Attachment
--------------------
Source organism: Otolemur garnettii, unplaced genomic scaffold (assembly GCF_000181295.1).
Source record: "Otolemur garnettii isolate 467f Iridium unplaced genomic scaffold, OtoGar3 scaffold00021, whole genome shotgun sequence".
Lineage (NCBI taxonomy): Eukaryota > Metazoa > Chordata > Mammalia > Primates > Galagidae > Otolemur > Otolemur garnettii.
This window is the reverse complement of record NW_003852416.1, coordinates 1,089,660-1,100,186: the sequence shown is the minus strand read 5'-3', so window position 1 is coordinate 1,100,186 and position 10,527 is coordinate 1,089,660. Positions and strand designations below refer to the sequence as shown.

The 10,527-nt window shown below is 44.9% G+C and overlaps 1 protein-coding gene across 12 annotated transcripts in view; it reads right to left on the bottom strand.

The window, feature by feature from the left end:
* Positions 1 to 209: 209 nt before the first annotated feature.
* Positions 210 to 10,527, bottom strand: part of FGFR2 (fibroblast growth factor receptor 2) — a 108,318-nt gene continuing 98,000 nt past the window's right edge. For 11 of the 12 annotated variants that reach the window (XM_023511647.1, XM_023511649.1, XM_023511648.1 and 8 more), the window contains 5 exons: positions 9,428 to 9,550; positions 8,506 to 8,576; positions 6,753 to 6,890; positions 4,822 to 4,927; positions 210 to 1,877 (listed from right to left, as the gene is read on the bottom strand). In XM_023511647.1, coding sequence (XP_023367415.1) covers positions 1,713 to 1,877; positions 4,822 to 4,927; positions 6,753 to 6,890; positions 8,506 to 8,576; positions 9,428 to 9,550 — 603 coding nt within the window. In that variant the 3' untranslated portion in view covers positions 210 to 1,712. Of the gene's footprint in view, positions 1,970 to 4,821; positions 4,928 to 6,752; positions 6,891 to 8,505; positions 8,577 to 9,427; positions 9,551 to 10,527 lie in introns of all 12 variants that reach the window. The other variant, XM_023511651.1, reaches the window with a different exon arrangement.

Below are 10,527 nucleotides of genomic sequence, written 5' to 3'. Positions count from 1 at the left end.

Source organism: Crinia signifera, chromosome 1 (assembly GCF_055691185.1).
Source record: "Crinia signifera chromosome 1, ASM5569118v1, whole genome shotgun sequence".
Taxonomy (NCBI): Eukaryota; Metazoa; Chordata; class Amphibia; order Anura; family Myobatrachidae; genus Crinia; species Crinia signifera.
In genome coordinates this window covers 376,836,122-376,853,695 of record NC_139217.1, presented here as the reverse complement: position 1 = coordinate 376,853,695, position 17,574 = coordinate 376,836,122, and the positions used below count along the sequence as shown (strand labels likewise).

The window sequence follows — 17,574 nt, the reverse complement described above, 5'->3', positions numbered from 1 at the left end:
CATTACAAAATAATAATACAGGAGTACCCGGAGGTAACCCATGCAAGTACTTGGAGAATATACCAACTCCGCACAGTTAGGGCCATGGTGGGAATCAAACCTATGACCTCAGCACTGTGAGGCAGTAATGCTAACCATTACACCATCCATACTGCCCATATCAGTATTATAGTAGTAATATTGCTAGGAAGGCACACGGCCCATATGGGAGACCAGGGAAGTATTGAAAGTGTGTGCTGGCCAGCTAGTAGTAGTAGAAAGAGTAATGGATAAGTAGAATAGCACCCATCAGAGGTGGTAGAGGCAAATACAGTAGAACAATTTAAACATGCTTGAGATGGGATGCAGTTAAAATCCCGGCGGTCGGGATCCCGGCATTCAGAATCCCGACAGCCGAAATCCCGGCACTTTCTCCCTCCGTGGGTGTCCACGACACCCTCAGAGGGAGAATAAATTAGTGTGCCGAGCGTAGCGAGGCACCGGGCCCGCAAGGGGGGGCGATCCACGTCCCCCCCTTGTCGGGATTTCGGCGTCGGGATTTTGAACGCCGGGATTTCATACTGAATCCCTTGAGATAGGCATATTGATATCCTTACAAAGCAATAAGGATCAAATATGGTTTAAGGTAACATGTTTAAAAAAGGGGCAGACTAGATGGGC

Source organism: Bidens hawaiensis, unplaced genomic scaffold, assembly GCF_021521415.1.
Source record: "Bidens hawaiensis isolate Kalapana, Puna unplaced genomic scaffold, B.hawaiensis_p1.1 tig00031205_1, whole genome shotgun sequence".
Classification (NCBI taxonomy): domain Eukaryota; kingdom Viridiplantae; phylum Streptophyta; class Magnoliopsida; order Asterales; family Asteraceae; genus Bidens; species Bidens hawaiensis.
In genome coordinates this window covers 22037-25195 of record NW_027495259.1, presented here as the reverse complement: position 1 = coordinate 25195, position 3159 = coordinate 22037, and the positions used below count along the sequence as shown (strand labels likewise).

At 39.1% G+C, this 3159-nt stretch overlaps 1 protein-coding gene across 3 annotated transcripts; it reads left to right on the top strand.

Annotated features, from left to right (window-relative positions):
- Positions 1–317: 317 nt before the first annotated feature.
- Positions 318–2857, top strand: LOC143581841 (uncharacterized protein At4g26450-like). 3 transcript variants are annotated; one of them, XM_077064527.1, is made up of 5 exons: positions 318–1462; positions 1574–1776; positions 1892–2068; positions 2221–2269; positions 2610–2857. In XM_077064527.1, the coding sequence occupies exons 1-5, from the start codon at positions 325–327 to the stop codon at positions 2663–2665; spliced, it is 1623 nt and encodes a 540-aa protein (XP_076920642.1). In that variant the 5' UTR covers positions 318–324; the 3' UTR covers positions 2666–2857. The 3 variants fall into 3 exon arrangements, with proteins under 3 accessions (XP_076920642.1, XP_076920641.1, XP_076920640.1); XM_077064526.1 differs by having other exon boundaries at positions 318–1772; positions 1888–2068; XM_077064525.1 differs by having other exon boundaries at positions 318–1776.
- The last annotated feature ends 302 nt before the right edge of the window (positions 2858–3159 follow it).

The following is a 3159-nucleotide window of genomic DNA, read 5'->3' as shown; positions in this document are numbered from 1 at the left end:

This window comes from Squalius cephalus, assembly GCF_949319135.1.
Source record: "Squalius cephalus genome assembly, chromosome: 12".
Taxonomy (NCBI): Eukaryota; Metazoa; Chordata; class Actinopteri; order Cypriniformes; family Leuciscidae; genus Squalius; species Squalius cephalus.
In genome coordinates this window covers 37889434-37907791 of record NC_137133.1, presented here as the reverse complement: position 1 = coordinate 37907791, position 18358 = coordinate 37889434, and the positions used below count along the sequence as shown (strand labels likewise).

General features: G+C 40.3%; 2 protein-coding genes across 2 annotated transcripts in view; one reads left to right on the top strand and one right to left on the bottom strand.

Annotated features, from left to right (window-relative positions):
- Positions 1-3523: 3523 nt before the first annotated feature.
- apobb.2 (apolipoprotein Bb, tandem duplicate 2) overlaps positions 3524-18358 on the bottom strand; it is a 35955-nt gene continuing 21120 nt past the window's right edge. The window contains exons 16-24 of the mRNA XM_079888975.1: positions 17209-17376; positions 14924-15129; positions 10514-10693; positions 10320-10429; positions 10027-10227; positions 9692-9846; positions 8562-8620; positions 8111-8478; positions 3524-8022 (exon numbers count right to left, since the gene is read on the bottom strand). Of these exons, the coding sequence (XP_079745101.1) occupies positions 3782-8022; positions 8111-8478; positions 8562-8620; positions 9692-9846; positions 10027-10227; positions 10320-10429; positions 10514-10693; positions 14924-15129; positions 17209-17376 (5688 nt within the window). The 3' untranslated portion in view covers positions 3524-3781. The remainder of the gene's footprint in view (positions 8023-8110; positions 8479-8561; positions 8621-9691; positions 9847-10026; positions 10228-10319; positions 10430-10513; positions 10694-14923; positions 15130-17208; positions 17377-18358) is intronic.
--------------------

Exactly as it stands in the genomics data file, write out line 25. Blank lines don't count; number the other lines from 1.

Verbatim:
The following is a 3159-nucleotide window of genomic DNA, read 5'->3' as shown; positions in this document are numbered from 1 at the left end: